server is up and running

Thursday, March 24, 2016

JSF 2.2 Tip of the Day: Using Hibernate Validators with JSF


Hibernate validators offer a plethora of validators to make your development work much easier. Some of the common ones that are used are @NotNull, @NotBlank, and @NotEmpty. To take advantage of these validators, and avoid some misconceptions, a little information needs to be provided.


Everyone likes this particular annotation, and it can be a real life saver. However something that often catches developers using it on JSF is that JSF treats empty form fields as empty strings. This is not the same as null. So if you want JSF to capture these values and treat them as null values, you need to tell JSF to do so. This is accomplished by adding the following context parameter to the web.xml file.
Once this is added to the context, all blanks will be treated as null values. Be mindful of any side effects created from this change.


This validator causes a lot of confusion. The value can not be null, but can be any character including whitespace, e.g. You can enter a space, and it will accept it.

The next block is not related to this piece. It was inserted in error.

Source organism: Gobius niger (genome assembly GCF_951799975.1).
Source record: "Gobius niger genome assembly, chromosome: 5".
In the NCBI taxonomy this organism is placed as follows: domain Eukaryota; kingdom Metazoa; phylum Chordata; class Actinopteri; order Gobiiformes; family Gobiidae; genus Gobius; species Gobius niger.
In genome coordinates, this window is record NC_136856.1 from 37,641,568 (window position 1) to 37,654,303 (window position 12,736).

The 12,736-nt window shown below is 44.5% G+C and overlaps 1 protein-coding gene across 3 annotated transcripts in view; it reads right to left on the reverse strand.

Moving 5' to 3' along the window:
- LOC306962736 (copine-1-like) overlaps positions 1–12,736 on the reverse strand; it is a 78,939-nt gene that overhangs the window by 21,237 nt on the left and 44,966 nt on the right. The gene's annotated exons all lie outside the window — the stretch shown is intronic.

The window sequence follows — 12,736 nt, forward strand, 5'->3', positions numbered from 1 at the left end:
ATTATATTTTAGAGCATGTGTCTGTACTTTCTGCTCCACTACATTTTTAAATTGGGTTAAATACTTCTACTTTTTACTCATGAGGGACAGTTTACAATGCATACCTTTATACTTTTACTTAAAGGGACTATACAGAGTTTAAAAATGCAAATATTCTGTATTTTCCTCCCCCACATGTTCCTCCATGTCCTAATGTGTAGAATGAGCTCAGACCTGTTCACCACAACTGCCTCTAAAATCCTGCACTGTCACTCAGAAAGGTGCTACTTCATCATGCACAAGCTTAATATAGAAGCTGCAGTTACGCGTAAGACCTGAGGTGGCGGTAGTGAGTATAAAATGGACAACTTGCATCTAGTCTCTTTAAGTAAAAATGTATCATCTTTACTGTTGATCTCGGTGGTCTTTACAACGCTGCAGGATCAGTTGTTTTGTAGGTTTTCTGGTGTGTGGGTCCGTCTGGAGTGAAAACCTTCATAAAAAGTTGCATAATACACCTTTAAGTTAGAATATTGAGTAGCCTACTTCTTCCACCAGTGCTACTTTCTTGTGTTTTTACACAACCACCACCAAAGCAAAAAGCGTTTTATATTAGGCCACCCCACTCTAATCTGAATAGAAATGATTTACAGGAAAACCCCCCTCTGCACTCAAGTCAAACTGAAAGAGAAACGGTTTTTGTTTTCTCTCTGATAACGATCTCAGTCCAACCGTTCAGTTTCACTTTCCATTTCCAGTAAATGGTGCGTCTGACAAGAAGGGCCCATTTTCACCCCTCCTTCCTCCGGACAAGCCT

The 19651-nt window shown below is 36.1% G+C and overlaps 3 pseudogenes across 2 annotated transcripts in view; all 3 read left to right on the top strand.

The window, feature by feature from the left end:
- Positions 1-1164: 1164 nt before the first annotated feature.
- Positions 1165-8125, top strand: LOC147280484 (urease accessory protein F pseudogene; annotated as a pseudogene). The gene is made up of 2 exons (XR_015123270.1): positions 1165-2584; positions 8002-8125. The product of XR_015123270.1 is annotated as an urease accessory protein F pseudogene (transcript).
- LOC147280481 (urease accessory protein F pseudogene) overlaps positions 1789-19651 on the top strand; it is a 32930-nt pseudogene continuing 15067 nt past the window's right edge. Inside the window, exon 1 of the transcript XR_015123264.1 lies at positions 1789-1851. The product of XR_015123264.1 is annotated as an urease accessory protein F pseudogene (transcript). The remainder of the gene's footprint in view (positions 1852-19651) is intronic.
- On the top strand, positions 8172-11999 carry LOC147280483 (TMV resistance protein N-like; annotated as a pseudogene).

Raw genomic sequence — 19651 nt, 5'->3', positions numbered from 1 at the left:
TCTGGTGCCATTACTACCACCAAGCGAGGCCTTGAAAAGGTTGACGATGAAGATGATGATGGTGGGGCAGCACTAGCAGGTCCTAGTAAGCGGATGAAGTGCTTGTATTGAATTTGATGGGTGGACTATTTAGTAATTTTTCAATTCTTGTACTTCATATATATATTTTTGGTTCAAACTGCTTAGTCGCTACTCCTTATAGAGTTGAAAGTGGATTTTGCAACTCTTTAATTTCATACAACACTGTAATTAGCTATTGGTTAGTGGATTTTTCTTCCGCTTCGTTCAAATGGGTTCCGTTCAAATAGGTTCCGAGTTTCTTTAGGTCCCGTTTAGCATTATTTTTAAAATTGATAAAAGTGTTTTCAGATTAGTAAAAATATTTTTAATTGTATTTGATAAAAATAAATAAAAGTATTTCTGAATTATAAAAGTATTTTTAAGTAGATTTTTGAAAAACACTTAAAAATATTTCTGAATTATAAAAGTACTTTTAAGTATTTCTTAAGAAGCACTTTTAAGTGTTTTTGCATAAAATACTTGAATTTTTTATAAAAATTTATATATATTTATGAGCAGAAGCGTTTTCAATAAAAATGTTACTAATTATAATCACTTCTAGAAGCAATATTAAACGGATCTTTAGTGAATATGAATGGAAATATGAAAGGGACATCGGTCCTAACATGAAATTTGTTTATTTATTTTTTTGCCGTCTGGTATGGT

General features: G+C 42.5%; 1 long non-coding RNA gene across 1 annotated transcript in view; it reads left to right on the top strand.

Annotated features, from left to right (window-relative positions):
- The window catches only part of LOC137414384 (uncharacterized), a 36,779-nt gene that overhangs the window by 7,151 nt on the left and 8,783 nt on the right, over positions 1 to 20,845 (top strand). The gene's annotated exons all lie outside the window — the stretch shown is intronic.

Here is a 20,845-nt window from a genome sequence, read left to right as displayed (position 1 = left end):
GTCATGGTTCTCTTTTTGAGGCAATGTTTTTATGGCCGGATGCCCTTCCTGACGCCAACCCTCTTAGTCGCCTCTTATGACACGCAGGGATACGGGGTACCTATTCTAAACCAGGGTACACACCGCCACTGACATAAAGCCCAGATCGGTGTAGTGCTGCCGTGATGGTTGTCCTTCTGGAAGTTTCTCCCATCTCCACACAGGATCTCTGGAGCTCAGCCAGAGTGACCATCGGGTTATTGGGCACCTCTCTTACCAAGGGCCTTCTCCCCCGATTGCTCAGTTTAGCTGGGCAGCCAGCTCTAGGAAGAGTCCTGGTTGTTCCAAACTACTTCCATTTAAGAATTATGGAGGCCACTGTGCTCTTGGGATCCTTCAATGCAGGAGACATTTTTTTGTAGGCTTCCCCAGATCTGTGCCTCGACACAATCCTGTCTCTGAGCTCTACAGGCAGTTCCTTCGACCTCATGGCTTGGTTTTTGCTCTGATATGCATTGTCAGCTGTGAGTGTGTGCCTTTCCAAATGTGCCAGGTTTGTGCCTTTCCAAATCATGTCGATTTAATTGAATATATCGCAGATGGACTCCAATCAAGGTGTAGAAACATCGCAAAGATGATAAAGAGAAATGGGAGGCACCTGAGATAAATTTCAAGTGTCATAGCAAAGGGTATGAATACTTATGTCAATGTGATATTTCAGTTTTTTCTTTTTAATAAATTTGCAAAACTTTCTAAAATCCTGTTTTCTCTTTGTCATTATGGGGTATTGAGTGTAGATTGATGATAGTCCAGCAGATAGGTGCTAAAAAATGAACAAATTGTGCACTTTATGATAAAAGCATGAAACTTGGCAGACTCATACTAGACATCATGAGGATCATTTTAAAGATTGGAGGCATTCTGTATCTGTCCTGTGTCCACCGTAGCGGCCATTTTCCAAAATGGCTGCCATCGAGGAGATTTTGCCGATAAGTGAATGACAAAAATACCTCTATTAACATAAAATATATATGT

This is the most useful annotation from my standpoint. This makes sure that the input is not null, and is not an empty string like white spaces. This is really what I think most developers are really after anyway. They want to make sure that users fill in form fields.


The code for this project can be found on Github, and includes some additional bonus code such as using locales, and custom messages. The code can be found here: jsf-hibernate-validator.

Tuesday, March 22, 2016

JSF 2.2 Tip of the Day: Using ValueExpressions and VariableMapper to set EL using a PhaseListener

The title seems like a mouthful, and it is. I had some code which I used to demonstrate how to set EL values using a PhaseListener. I was going to delete the code when I decided that it was the second time someone in a short span of time asked me the same question, and I should post how to do it.